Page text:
Little Shop of Horrors: a Review and Look to the Future

By Lucas Huss 

April 1, 2024

Starring Rick Moranis, Steve Martin, Ellen Greene, and Levi Stubbs, Little Shop of Horrors is the definition of a cult classic. The 1986 film was based on the 1982 musical, which in turn was based on another movie of the same name, which was released in 1960. 

The plot follows a young and aspiring florist to get out of the sub-area of New York in which he lives, Skid Row. He happens upon a small plant which he names Audrey Two, in honor of his workplace crush Audrey. As he attempts to get the plant to grow by traditional means, he cuts himself accidentally, to which the plant responds by drinking his blood and growing, much to Seymour’s shock and apprehension. 

This sparks the central conflict of the movie: the exponential and dangerous growth of the plant, and the means of feeding it. Eventually, feeding the plant from mere cuts isn’t enough, and Seymour resorts to inadvertently murdering Audrey’s abusive boyfriend to feed the plant. This escalates more and more, causing Seymour to succeed financially and prosper, but eventually the remains of his murder are found by his employer, to which he kills him as well. The film ends with Audrey nearly being eaten by the plant, though Seymour fights back and eventually kills the plant, ending the cycle of murder and tension and landing Seymour the girl which he dreamed of.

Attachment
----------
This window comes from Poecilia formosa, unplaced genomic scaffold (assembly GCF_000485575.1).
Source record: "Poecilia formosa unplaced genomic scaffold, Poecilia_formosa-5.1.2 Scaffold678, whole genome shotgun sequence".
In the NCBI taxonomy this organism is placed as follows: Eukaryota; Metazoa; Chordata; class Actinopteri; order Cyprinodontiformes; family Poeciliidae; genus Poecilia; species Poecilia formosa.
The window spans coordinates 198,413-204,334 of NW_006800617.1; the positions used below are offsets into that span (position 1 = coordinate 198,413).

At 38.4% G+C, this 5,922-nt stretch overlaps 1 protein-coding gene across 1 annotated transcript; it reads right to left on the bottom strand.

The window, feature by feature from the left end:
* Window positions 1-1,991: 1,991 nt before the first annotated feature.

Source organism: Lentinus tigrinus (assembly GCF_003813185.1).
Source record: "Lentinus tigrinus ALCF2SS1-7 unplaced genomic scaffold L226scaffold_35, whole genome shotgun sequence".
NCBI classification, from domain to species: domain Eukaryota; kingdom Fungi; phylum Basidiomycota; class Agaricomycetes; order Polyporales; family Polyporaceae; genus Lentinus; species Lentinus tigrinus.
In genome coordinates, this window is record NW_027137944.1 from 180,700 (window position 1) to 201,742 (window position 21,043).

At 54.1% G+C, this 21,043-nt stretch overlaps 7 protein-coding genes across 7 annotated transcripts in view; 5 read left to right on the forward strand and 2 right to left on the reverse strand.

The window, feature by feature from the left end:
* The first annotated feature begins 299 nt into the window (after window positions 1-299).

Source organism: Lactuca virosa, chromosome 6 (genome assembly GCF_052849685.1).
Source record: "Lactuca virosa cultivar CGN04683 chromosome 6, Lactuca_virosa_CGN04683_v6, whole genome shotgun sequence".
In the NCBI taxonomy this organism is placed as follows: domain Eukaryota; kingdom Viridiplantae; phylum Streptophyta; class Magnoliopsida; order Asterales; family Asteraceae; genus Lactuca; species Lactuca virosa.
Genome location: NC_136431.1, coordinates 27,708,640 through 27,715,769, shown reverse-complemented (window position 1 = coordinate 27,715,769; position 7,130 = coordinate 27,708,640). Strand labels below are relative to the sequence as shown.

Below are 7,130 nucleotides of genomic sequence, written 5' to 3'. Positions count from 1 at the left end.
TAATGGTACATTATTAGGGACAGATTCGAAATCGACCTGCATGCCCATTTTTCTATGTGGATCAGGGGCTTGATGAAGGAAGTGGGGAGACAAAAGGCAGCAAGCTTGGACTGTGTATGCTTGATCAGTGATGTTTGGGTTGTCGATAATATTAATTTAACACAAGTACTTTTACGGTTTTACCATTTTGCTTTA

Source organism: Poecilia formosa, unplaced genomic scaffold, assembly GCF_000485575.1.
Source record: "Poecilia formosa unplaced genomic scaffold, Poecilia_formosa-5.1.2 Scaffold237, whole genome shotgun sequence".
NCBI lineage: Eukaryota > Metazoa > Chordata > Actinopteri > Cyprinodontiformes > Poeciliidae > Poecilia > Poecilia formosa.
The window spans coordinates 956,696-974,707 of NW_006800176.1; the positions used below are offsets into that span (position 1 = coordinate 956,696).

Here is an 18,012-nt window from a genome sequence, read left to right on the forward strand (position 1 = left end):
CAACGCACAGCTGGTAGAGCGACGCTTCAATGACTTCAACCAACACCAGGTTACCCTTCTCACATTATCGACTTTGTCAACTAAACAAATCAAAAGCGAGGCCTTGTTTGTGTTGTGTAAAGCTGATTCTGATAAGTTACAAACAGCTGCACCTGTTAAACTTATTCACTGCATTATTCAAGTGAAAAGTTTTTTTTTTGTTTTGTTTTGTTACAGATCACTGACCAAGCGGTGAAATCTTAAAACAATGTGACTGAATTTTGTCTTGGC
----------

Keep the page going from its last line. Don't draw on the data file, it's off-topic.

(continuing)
The original poster for the musical, much smaller and lesser known, prior to the film adaptation.

The movie is wonderful, and has great vocal performances from its main cast. It also inspired a revitalization of the musical which it was based on, which is one of my favorite musicals. The characters are incredible, with something likable about each of them. Even the minor characters who are played for a joke, like the masochistic dental patient, are wonderful in their delivery and comedy and remain memorable despite their minimal screen time. My personal favorite, in both the musical and the film, is the dentist, Audrey’s (unfortunately) abusive boyfriend and Seymour’s first victim. His fun and kooky demeanor and nonchalance towards the pain he inflicts in combination with his gross misuse of laughing gas make him an easy favorite to pick, in addition to his solo song, which is named after his profession.

Wonderful as the movie is, the musical it is based on and inspired a revival of is also soon to be playing nearby which the Morro Bay High School drama program may view. The equally inspiring musical version, which many of our school’s students prefer, is also seems likely to be the headlining musical that the program will be performing the following year, my senior year, which is an incredible opportunity for acting and fun.